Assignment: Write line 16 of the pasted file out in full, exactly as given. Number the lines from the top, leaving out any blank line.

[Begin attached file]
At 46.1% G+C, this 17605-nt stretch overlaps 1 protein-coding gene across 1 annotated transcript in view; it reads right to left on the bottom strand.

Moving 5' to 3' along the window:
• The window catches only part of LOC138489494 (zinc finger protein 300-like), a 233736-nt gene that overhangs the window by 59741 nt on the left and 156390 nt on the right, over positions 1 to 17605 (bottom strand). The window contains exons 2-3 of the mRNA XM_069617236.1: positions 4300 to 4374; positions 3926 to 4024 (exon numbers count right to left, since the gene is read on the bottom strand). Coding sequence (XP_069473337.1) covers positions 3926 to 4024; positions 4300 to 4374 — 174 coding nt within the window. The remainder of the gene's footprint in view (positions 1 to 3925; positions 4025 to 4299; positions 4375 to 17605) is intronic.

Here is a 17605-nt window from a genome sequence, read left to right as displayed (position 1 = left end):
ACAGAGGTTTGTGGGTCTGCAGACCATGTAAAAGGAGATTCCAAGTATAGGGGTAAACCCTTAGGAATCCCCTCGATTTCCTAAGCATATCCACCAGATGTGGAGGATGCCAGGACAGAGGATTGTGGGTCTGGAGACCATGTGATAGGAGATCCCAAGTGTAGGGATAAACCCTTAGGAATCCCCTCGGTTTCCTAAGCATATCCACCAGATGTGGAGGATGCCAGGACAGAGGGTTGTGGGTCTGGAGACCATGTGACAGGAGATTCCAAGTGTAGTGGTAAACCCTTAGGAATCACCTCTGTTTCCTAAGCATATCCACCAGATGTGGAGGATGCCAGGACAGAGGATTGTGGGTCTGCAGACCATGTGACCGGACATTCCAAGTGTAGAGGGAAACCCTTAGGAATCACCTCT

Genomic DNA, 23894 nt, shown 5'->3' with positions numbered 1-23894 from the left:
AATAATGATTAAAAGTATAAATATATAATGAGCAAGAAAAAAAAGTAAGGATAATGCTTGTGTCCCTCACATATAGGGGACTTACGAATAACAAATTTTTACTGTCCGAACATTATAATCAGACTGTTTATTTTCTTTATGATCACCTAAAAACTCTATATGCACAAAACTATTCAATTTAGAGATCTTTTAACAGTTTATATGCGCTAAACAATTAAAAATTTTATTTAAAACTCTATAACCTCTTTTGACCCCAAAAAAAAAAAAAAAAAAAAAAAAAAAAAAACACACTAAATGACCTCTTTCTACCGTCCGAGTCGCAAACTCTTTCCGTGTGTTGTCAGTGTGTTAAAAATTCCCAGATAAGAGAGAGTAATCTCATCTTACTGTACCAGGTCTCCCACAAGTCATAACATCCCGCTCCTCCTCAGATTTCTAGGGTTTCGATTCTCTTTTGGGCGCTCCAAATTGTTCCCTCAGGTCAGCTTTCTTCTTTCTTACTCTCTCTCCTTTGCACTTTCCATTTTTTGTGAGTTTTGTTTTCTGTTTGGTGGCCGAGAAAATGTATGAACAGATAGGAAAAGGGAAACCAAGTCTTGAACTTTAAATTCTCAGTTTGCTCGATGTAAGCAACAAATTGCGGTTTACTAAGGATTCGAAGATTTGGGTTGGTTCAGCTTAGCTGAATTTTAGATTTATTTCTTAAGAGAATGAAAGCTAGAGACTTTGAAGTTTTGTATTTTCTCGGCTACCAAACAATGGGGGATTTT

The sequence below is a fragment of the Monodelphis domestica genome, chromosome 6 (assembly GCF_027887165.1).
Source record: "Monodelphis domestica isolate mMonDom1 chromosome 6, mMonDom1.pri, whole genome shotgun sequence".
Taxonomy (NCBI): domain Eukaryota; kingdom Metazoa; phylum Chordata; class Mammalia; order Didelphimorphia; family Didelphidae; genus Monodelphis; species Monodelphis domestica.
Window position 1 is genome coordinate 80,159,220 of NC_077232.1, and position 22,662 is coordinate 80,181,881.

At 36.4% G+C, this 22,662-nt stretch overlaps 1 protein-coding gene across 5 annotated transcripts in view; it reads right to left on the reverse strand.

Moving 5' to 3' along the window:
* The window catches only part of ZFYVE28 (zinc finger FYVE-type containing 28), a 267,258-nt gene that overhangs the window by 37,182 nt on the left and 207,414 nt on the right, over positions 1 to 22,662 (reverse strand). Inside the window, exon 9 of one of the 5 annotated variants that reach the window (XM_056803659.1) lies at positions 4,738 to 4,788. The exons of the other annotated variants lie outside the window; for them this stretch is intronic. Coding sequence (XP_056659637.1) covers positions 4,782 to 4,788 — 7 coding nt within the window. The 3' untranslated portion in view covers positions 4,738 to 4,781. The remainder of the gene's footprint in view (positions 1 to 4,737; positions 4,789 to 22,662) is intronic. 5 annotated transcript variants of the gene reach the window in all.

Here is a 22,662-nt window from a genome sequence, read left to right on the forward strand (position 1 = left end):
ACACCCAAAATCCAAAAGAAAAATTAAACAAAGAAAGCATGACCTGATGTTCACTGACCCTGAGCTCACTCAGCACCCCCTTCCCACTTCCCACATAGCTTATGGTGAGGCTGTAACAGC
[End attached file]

ACACCCAAAATCCAAAAGAAAAATTAAACAAAGAAAGCATGACCTGATGTTCACTGACCCTGAGCTCACTCAGCACCCCCTTCCCACTTCCCACATAGCTTATGGTGAGGCTGTAACAGC